How to become a travel journalist – 4

Get your photography sorted!

I want to share some photography tips with you today. Not the obvious, technical ones that you can find anywhere on the net. But the ones that deal with what kind of pictures the editors are after.

Why? Don’t we all know what a good pictures looks like?

Well, I suppose that most of us do. However, not all of us realise what type of travel picture is the type that makes it to the press.

Great travel photographs should make the viewer want to be PART OF the picture.

A few common mistakes:

  1. Photographing people from behind because you can’t pick up the guts to ask them to pose for you.
  2. Photographing lots of lovely landscapes, but nothing with people interest. (that’s ok for a nature magazine, not a woman’s mag)
  3. Submitting photos of people that the target audience of the publication can’t relate to.
  4. Not getting the names and details of the people you’ve photographed.
  5. Photographing people and places, but no details. Remember things you can buy, eat and smell.
  6. Photographing people out of context. You will have to move your ‘models’ around to make sure they have a suitable background which adds to the story of the picture.

Ok. I think I’m done with the DON’Ts. This is a short and sweet post. I think that if you take your time reading through what travel editors are NOT looking for, it becomes pretty self explanatory what they are looking for.

Please let me know if you want me to paint it in pictures rather than plain text. For example – point 5 could look something like this:

Details, details, details. I promise you - travel editors love them!

More travel journalism DIY tips can be found in part one of our series which focuses on how to make money as a freelance travel journalist.

Part two is for those of you who are not sure whether you are travel bloggers or travel journalists.

Part three reveals a trick or two about how to write about the essence of a place. A must have skill for all travel writers!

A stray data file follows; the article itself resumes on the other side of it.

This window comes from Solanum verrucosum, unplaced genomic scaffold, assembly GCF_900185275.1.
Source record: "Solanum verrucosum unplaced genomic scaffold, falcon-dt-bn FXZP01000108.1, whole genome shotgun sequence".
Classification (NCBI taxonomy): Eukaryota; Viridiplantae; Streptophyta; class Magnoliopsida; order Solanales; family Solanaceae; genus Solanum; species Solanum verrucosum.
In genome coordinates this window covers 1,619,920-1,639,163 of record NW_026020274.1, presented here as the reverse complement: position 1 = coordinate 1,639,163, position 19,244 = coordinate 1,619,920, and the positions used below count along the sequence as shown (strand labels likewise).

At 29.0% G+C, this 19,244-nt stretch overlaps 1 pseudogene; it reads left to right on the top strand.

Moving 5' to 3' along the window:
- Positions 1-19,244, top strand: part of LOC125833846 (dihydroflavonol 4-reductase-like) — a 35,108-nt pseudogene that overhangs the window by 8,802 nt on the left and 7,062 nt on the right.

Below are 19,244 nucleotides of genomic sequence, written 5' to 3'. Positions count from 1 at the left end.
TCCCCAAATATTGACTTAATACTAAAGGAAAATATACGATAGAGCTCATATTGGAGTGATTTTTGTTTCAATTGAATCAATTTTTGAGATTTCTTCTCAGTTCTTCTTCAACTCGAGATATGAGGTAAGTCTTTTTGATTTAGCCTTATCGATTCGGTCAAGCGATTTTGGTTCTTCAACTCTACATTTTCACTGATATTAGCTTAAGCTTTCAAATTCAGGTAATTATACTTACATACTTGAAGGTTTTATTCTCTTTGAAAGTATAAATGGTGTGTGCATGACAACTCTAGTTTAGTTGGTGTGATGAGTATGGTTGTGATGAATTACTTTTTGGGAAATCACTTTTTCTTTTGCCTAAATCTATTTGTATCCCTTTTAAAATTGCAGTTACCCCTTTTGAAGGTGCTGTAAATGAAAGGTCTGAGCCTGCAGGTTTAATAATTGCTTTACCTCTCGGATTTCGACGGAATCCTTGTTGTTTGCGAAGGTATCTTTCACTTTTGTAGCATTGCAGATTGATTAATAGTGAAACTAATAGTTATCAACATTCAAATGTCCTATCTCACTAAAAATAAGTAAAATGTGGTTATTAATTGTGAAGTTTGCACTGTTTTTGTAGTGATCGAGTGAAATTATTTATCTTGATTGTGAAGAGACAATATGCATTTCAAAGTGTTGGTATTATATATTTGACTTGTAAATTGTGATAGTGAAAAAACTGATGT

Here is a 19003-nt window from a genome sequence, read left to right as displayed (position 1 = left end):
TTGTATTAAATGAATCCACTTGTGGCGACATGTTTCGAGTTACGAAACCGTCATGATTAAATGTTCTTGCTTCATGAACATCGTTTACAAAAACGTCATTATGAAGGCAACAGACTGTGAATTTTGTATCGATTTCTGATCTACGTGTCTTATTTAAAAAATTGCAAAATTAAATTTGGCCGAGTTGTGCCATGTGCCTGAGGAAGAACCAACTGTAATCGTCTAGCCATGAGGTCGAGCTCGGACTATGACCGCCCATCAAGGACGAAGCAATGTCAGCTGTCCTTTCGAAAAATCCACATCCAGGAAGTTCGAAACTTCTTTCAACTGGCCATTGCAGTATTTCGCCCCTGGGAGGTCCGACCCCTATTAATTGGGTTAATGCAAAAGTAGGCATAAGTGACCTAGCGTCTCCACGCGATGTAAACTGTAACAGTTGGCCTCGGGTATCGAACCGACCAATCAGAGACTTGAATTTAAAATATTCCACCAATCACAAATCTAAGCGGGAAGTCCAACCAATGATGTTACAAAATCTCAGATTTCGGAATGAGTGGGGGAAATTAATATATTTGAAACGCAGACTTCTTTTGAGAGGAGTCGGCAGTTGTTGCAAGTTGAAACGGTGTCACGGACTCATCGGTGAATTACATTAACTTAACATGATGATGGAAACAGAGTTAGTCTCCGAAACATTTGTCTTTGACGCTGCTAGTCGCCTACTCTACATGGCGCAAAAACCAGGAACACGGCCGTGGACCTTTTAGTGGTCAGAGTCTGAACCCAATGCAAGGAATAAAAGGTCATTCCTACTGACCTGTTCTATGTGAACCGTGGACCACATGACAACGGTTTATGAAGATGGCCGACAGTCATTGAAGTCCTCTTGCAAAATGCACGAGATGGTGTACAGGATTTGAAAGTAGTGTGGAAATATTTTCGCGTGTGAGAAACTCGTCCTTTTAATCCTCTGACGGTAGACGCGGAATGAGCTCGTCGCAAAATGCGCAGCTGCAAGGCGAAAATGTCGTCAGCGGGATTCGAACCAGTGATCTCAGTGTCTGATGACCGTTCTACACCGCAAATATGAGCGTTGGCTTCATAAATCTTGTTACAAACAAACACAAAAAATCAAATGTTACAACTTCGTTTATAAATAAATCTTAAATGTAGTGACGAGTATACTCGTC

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5 comments on “How to become a travel journalist – 4

  1. Pictures, pictures, I love taking pictures. I’m kind of glued to my camera while traveling 🙂
    I totally agree with you: people and details is what makes the difference. Or, to repeat an advice from your first post, when you travel with children: show how they blend with the local culture. To me, pictures say more than video. With pictures you try to capture that one, unique moment. Video most of the time captures a unique moment, but comes with a lot of uninteresting footage 🙂
    Great series, thanks!
    Emiel

    • Thank you Emiel! We are actually toying with the idea of introducing video footage. But like you say, it will have to be in order to capture something that still images can’t do. Like tell a story, convey personality, etc.

      Thanks for stopping by! And a very merry Christmas!

  2. Pingback: How to become a travel journalist – 5 | Photito's Blog – a travel journalist's confessions

  3. Pingback: How to become a travel journalist – 6 | Photito's Blog – a travel journalist's confessions

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